For those not familiar with the whitefish it’s a member of the Grayling family and is referred to, at least by many of those I know, as the torpedo fish because of its design. Pretty much shaped like a piece of pipe from the head to the final taper just before the tail. It is known for strong fighting but mostly stays down in the water and runs strong. It is also usually found hugging the bottom and feeds on the initial emerging insects there. These were very aggressive, grabbing the emergers just before, and as they hit, the surface. Made for some very interesting tactics when it came time to play them with the jumping that several of them did between runs.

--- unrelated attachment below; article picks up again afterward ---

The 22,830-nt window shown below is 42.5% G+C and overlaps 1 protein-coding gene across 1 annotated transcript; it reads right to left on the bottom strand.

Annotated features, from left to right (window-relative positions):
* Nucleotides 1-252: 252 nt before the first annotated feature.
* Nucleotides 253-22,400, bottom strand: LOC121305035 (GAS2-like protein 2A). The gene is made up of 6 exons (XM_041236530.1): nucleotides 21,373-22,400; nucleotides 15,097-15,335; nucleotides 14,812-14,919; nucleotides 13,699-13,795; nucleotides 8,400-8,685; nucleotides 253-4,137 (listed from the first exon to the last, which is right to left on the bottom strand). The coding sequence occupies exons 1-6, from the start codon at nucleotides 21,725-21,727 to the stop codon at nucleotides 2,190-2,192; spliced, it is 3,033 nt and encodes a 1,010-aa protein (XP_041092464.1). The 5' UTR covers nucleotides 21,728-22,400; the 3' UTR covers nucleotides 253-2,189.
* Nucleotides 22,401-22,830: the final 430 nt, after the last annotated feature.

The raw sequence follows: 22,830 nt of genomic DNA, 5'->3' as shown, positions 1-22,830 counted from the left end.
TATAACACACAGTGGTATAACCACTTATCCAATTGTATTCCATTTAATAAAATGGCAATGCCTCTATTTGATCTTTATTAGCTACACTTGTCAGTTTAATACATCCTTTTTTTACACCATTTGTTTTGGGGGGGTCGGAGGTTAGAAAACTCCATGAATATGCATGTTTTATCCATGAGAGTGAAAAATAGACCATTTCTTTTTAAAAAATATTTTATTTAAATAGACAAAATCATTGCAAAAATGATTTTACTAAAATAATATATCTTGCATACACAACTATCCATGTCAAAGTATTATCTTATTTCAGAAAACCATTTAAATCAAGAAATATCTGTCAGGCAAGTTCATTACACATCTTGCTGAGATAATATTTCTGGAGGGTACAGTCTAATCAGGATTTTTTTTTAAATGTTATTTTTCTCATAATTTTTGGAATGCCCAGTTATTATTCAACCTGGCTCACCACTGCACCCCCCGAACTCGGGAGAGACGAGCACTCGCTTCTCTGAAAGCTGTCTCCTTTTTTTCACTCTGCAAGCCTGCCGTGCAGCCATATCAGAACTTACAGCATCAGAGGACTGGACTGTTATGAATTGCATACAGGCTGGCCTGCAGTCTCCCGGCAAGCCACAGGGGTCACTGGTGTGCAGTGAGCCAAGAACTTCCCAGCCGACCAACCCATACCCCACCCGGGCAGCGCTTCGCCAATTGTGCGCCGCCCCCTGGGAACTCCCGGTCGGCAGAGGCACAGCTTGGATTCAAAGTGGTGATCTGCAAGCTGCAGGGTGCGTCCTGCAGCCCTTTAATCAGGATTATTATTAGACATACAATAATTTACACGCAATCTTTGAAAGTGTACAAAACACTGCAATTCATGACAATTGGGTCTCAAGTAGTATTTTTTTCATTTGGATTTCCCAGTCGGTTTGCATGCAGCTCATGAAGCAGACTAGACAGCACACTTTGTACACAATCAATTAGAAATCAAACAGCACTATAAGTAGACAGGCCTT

Caught several, with the biggest just over 19”and fished the area for an hour, or so, before heading up the Deschutes arm to see what I could find. The next area, where I know some Browns to hold, had several people bank fishing so moved above the bridge abutment to see what might be there. The water was beginning to clear and didn’t find anything in the usual holding spots so quit about 1 and went back to camp to get out of the sun.
Went back out in the evening and found the water even clearer than this morning but, because of the rapid change in water clarity, only hit a few more on a size 16 black, flat winged, Caddis style and small green, with hackle wrap collar, before calling it a night. Tomorrow, Davis Lake, before the wind kicks up again.
Monday June 9, 2014 Davis Lake